The Formula One racing circuit will make its first-ever stop in Miami this weekend. Interest in (and around) the inaugural Crypto.com Miami Grand Prix is high. Some 240,000 fans are expected to attend the sold-out event, and TickPick reports the average purchase price for a three-day pass on the secondary marketplace is $1,790 (the most ever for an F1 race in the U.S.). It is unclear how many of the passes sold were trading hands for the first time.
Shareholders of F1 owner Liberty Media will not benefit from the strong gate receipts or vibrant secondary market (at least not in the short term). “Most of [the proceeds] accrue to the promoter because we have a fixed deal,” Liberty Media CEO Greg Maffei explained. But should the enthusiasm for the event translate into a strong television rating on Sunday afternoon, then, Maffei believes, it will “set the tone for a competitive bidding process on [the sport’s] U.S. rights,” which are up for renewal at the end of the year. Benchmark equity research analyst Matthew Harrigan says a meaningful increase in domestic rights revenue (ESPN is believed to be paying mid-to-high single-digit millions currently) has the potential to move the FWON stock price. “When you look at the consensus street forecasts, in general, [analysts] have adjusted OIBDA [across all revenue buckets] going up maybe $50, $60, $70 million a year for the next three years… So [a large increase in U.S. rights fees] is certainly not something that is being layered into the numbers.”
JWS’ Take: While this weekend marks F1’s first event in Miami, the global racing circuit is not new to the U.S. market. The sport has made an annual stop in Austin since 2012 (and raced in other cities prior to that). Last year’s race at Austin’s COTA drew around 400,000 fans over three days, setting a new attendance record in the process.
The success of that event was not unexpected—momentum had been building for it over the last couple of years. So F1 was certainly optimistic the U.S. would embrace a second race. But Maffei made it sound as if Miami is exceeding expectations. “This [race] is brand new, and for something to be birthed at such a level and such a volume of noise and interest is amazing.”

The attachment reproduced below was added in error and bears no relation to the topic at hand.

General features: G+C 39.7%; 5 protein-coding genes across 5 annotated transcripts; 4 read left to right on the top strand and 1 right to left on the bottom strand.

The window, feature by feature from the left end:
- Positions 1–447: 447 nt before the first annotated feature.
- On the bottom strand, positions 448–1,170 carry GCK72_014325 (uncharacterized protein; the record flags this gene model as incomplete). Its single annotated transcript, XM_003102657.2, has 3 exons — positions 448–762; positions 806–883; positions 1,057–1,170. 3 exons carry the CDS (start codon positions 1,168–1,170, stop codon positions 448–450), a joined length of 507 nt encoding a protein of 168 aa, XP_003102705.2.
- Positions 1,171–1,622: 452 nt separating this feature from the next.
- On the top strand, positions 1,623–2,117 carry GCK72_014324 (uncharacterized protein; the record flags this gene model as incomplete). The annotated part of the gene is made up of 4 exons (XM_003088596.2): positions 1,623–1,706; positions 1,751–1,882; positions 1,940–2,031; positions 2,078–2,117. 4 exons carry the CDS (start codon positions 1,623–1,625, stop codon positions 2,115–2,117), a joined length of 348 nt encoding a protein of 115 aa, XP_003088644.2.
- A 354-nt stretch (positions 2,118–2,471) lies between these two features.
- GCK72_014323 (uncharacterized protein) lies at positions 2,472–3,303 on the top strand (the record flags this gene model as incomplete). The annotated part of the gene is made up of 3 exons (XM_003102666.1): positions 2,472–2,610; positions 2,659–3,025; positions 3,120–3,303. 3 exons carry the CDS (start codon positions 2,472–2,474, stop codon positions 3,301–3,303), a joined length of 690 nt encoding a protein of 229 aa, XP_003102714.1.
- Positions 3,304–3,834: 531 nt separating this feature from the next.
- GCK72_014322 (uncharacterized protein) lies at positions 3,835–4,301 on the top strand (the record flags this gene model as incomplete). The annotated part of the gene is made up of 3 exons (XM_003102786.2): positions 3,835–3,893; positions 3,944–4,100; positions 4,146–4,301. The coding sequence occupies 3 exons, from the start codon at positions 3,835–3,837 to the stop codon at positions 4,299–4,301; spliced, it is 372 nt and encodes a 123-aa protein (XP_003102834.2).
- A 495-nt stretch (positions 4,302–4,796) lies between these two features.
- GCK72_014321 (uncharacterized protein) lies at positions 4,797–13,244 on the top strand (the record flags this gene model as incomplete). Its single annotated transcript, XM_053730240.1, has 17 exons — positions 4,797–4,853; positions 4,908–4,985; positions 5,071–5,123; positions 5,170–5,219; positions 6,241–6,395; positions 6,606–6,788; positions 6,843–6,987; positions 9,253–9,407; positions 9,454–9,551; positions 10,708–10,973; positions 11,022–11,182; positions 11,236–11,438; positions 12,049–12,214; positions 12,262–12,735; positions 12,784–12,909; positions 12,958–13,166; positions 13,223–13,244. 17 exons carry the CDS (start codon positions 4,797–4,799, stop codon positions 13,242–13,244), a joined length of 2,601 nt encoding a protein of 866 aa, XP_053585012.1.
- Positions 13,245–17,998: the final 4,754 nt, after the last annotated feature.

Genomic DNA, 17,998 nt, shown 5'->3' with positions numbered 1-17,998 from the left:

The CEO believes the demand for tickets is the result of several positive trends, including growing interest in the sport stateside (in part a byproduct of the Netflix series Drive to Survive) and an expected improvements in on-track racing product (see: more overtaking, competition between Ferrari and Red Bull). Miami’s reputation as a party city has also been a factor in attracting fans—including many attending their first F1 race.
High-end experiences at the Miami GP were sold for more money than at any other F1 race in history. But as Maffei noted, it is the promoter (in this case, Relevent Sports Group and Hard Rock Stadium) that prices the tickets and enjoys the benefits associated with a particularly strong buyers market.
Liberty Media has never promoted an F1 race. But that will change come 2023 when it adds a third U.S. stop—Las Vegas—to the schedule. “We’re actually going to be [promoting] that one ourselves,” Maffei said. Las Vegas’ proximity to Liberty’s Denver-area headquarters gave the company confidence it could manage the additional responsibilities.
The chief executive hopes the experience will provide the organization with a better understanding of that side of the business and create a new revenue opportunity. While F1 has not set pricing for the race yet, Maffei anticipates, “Las Vegas will be a very good market.”
In theory, Relevent Sport Group’s ability to command high prices would seem like a positive development for the sport. But one long-time racing insider who asked to remain anonymous says sky-high prices are “not sustainable” and could wind up “diluting” the South Florida fan base.
Maffei agrees that F1 does not want to be pricing fans out in a new market. But he is confident that there are enough race-related offerings to satisfy fans with varying budgets this weekend. “There are many tiers at which [fans] can participate, from watching on television all the way to the most expensive experiences. It’s not as if [the options are] only at that high level.”
The demand for this weekend’s event is unlikely to lead to more races in the U.S. Maffei said he truly believes “three is the healthy, expected maximum.” It’s worth noting Montreal also has a race.
But strong TV viewership (remember, the time zone is going to be favorable for U.S. fans) could be a boon to the sport as it continues to engage in U.S. media rights negotiations. “F1 is in a remarkably good position to get a high rating [on Sunday afternoon] and to monetize it through higher fees,” Harrigan said. “I’ve heard people say there is resistance to the $75 million [a year] type number. To me, that seems a little bit low,” particularly if F1 is willing to incorporate more interstitial advertising into the broadcast. Of course, F1 would not keep all of the incremental revenue. The teams are entitled to a portion of it.
The CEO refused to let on if F1 plans to re-up with a traditional linear broadcast partner or pursue the potentially more lucrative streaming route. Since it’s a relatively novel sport in the U.S., which is heavily reliant on sponsorship and advertising revenue, one would assume F1 would lean towards the reach of linear television. Remember, Steve Phelps told us back in February that “a network or over-the-air component is going to continue to be an important component for [his sport moving forward.]”
Maffei certainly did not rule out that approach. But he noted that the F1 and NASCAR fan is not necessarily the same individual. “Our demo is higher [in terms of household revenue] as the pinnacle of motorsports.” It is also an increasingly young and female audience, which could in theory make digital a more viable option.